Helping your children build key skills moving up to secondary school
Every year the dictionary adds some new words. This year, if I had a say, I’d put my vote behind a word I heard on the kids’ taxi run, half-listening to the radio. The word was ‘nerve-cited’ and it was coined by an 11-year-old girl and her friends to explain their feelings about attending an open day at their new secondary school.
It’s such a great summary isn’t it? You can almost feel that sensation of nervousness and excitement in their tummies (or the somersaults that are currently happening in your own).
During the summer term I was as ‘nerve-cited’ as she was. I sat through my twins’ leaving assembly thinking: “Is there any way I can negotiate a bit more time to get used to a new world where my nearly teens grunt more, hug less and I stand back and let them do their own homework to their own standards and not mine?”.
With no time machine in sight it was time to buckle in and find some ways to help myself and them enjoy the next part of the ride. So, here are a few tips – it’s not an exhaustive list but they worked for my twins and me. There are also some brilliant additions from fellow year seven mums.
Once you’ve finished with these tips head over to the LifeSkills ‘Navigating the transition from primary to secondary school’ page to find further support.
Skills to build before starting a new school
1. Let them check the journey, there and back again
You may be lucky enough to have a secondary school within walking distance of your home, but for many kids negotiating public transport in all its forms will become part of the journey to their new school. This is where train and bus apps will become your child’s friend, and where that newly purchased mobile becomes more than a device for playing computer games.
“Over the summer, we downloaded timetable apps and let our son try out the route to school on foot, bus and bike so he could work out what he was comfortable with,” says teacher and year seven mum, Anna. "We made sure our son had worked out what other options he could take if the bus was cancelled or something went wrong,” says Ali, a fellow mum.
2. Give them responsibility for managing their own things
Do you ever wonder what would happen if your kids actually looked for the things that they can’t find? I have been known to hide Christmas presents in plain sight of my family. But you aren’t doing yourself or your child any favours by continuing to do the searching, prepping and packing for them. If you are off on a holiday during the last year of primary school, encourage your child to pack their own bag.
If you are going on public transport, let them buy and look after their own ticket. The days of your child having one teacher as their main point of contact are gone. Your child will need to work out what books they need to bring each day, what day PE is on, when to schedule homework to meet deadlines. And that’s just for starters.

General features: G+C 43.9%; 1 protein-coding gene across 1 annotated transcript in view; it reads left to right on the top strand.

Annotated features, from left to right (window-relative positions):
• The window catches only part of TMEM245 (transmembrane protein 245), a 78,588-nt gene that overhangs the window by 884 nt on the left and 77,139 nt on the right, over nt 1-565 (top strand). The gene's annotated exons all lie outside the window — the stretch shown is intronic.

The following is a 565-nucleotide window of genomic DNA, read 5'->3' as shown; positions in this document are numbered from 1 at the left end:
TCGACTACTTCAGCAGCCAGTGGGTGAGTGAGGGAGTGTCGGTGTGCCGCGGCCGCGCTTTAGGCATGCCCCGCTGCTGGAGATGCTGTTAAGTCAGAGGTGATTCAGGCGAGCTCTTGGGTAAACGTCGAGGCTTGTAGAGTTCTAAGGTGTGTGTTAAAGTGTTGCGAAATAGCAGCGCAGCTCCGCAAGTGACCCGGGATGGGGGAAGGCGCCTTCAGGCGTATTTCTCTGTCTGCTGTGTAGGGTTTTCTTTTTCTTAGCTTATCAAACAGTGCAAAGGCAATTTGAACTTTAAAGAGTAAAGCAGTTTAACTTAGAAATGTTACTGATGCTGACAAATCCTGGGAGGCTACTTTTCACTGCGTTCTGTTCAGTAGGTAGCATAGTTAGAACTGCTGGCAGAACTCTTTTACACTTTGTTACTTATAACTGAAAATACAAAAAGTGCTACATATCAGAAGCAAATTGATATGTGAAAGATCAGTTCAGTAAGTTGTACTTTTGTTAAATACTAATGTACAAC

3. Try a bit of touch typing
You child may already be an expert at texting their mates. They’re #digitalnatives after all. But education is moving fast and online. Increasingly schools are accessing interactive resources which are all becoming a regular part of lessons.
If your child is using two fingers to type their homework it’s going to leave your and their nerves fried. Local library courses for touch typing skills are a great way to help your child get to grips with basic skills. If you want to develop your digital skills to support your child more head over to the Digital Wings section of the Barclays website.
4. Get a key cut, put a few coins and a snack in a side pocket
Traditionally, it used to be you got a door key at 21, now it’s a lot earlier than that. As your child grows up and gets used to managing their time after school, friend meet ups and activities will mean they will not always come through the door at the same time every day. Maybe you want the chance to increase your work hours too?
Get a key cut for your child (maybe add an extra for the neighbour just in case) and put it on an incredibly distinctive key ring. Now give them the chance to work out the lock and what to do with their time should they have to spend an hour or two on their own. Make sure the key has a set place in your child’s bag and add to that pocket some spare change and an emergency snack for the journey home.
They might need to pay a fare if they have lost a ticket or just fancy going to the shop with a buddy. In a world of electronic payments - it’s not a bad idea to get your child used to the cost or value of things, even if it is a packet of crisps and an energy bar. If you need inspiration to start a conversation about finance with your child try the ‘Becoming financially independent’ LifeSkills resource for families with children aged 10-12.
I know, you don’t need this point, but I’m adding it anyway. They’re ready and so are you. You’ve got them this far and they’re doing great, time to enjoy the next set of adventures. Finally, on a very selfish yet positive note remember, you’ll never have to cobble together a costume for World Book Day ever again.